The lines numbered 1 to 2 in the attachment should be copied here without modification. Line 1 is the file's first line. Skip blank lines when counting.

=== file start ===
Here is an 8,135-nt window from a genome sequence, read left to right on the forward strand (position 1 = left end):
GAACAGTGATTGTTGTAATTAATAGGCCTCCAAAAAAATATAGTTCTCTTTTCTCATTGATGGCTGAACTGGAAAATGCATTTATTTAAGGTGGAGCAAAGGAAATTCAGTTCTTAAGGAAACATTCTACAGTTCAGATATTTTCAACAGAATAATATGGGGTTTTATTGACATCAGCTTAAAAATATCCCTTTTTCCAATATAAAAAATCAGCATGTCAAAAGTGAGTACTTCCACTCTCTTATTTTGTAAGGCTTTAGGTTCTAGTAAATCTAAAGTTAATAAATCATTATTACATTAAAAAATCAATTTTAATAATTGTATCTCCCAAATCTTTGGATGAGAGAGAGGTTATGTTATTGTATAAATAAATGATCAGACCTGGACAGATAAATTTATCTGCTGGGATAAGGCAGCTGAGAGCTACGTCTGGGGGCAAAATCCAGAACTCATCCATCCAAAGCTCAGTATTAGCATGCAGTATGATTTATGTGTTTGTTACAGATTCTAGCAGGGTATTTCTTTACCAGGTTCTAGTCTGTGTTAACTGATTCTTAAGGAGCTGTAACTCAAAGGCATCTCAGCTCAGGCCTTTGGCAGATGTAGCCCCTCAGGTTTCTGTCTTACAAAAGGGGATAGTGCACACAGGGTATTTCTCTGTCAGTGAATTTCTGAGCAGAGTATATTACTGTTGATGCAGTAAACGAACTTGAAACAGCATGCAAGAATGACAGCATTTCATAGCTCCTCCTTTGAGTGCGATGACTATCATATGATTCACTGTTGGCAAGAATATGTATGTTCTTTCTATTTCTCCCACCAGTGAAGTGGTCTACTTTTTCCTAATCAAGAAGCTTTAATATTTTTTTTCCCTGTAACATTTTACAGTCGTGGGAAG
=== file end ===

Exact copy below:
Here is an 8,135-nt window from a genome sequence, read left to right on the forward strand (position 1 = left end):
GAACAGTGATTGTTGTAATTAATAGGCCTCCAAAAAAATATAGTTCTCTTTTCTCATTGATGGCTGAACTGGAAAATGCATTTATTTAAGGTGGAGCAAAGGAAATTCAGTTCTTAAGGAAACATTCTACAGTTCAGATATTTTCAACAGAATAATATGGGGTTTTATTGACATCAGCTTAAAAATATCCCTTTTTCCAATATAAAAAATCAGCATGTCAAAAGTGAGTACTTCCACTCTCTTATTTTGTAAGGCTTTAGGTTCTAGTAAATCTAAAGTTAATAAATCATTATTACATTAAAAAATCAATTTTAATAATTGTATCTCCCAAATCTTTGGATGAGAGAGAGGTTATGTTATTGTATAAATAAATGATCAGACCTGGACAGATAAATTTATCTGCTGGGATAAGGCAGCTGAGAGCTACGTCTGGGGGCAAAATCCAGAACTCATCCATCCAAAGCTCAGTATTAGCATGCAGTATGATTTATGTGTTTGTTACAGATTCTAGCAGGGTATTTCTTTACCAGGTTCTAGTCTGTGTTAACTGATTCTTAAGGAGCTGTAACTCAAAGGCATCTCAGCTCAGGCCTTTGGCAGATGTAGCCCCTCAGGTTTCTGTCTTACAAAAGGGGATAGTGCACACAGGGTATTTCTCTGTCAGTGAATTTCTGAGCAGAGTATATTACTGTTGATGCAGTAAACGAACTTGAAACAGCATGCAAGAATGACAGCATTTCATAGCTCCTCCTTTGAGTGCGATGACTATCATATGATTCACTGTTGGCAAGAATATGTATGTTCTTTCTATTTCTCCCACCAGTGAAGTGGTCTACTTTTTCCTAATCAAGAAGCTTTAATATTTTTTTTCCCTGTAACATTTTACAGTCGTGGGAAG